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Explore the AWC Visitor Education Center and meet our Animal Ambassadors
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CROW News, Stories & Press Releases

CROW Case of the Week: Blue Jay (#22-16)


The blue jay (Cyanocitta cristata) is a blue and white songbird that is known for its intelligence. Part of its expertise includes mimicking the calls of hawks to provide protective information that a hawk is around, even though one may be seen but more...

CROW CAWs


Red tide is the result of a specific kind of harmful algal bloom. Algal blooms result from a combination of environmental factors including available nutrients, sunlight, temperature, ecosystem disturbance, hydrology, and water chemistry. Harmful alg more...

CROW Case of the Week: Kemp's Ridley (#21-6362)


The Kemp’s ridley (Lepidochelys kempii) is the world’s most endangered species of sea turtle as well as the smallest and rarest of the seven sea turtles in the world. The marine reptile has a triangularshaped head and a slightly hooked beak. Its cara more...

Meet Our Animal Ambassadors

Each of our Animal Ambassadors has a unique story and important place in our programs.  Bringing guests closer to our ambassadors is just one way we will help others gain an appreciation for local wildlife.

Lola

Lola, the American kestrel (patient #13-0533), arrived at CROW in March 2013 with a broken wing that could not be repaired. Along with arthritis in the same wing, she is unable to fly more than a few feet. Without the ability to fly, she would be unable to hunt successfully in the wild.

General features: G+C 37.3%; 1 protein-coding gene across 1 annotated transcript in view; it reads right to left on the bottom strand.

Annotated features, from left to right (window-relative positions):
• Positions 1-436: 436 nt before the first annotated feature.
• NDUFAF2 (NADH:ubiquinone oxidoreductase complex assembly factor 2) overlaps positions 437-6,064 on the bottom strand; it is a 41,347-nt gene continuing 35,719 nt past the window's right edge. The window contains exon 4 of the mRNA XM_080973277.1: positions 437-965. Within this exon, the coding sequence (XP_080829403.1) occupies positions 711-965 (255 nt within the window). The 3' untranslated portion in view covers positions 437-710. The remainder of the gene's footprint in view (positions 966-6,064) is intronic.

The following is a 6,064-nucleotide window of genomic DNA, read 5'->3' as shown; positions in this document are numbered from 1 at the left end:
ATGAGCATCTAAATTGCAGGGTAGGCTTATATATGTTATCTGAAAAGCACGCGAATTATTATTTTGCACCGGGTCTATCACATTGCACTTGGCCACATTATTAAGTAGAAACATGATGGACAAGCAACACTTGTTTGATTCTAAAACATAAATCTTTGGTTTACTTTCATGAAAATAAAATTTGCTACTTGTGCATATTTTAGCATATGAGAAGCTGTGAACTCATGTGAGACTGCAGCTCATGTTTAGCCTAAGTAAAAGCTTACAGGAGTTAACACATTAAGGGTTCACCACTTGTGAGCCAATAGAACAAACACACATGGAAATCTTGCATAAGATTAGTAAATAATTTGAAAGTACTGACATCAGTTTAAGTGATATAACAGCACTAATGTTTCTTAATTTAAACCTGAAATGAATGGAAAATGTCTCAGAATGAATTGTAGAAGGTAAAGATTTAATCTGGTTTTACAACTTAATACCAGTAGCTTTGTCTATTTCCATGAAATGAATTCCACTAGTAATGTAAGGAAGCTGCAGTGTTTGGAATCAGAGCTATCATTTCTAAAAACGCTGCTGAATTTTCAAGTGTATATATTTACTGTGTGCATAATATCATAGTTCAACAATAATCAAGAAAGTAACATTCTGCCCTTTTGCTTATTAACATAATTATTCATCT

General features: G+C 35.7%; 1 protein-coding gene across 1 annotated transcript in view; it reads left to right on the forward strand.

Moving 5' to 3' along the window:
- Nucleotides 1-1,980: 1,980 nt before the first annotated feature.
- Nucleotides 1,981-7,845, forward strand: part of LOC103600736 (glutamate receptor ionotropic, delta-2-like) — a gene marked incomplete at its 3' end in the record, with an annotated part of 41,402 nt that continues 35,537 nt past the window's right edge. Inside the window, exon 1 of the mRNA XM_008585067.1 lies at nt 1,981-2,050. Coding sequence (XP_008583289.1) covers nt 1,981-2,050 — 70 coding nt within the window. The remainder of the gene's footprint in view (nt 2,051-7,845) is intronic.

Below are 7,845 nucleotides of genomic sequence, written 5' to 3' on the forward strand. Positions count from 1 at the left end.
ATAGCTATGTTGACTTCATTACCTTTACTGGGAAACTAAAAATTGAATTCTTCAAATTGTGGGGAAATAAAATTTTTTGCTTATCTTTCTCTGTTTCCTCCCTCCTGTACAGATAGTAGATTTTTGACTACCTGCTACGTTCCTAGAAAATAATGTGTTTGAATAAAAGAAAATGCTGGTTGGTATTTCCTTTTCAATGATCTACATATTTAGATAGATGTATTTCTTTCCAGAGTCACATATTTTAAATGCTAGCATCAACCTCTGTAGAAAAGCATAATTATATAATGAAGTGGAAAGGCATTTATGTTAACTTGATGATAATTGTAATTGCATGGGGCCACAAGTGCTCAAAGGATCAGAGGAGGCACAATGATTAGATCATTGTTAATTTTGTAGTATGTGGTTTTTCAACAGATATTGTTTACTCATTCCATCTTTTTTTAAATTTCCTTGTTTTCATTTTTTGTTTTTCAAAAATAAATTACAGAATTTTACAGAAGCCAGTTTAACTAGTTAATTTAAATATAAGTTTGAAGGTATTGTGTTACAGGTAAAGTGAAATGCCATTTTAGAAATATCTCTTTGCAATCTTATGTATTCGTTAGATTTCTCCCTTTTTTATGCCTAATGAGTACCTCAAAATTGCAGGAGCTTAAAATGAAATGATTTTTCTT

Meet Lola

Mina

Mina, a great horned owl (patient #16-3770), was brought to the clinic in December of 2016. She had suffered an injury and lost part of her wing. The amputation had completely healed before she was admitted to the hospital. She was otherwise in good health and it is suspected her mate had been caring for her in the wild.

Meet Mina

Talon

Talon is a red-tailed hawk. When younger, Talon suffered a wing injury which was unable to be corrected rendering him unable to fly well enough to hunt on his own.

Meet Talon

Billy

Billy the Armadillo (patient #17-1136) arrived at the clinic in April of 2017 after he was found as an orphan in Cape Coral, Florida. At the time, due to the classification of his species as a non-native species, Billy was unable to be released back into wild when he got older.

Meet Billy

GiGi

GiGi, a female Virginia opossum (patient #19-1238), was admitted to the hospital along with her two siblings in April 2019. The trio was found huddled in a corner along the outside of a house in Cape Coral and were taken to a drop-off location. GiGi and her siblings were in perfect health, except that GiGi was missing a majority of her tail.

Meet GiGi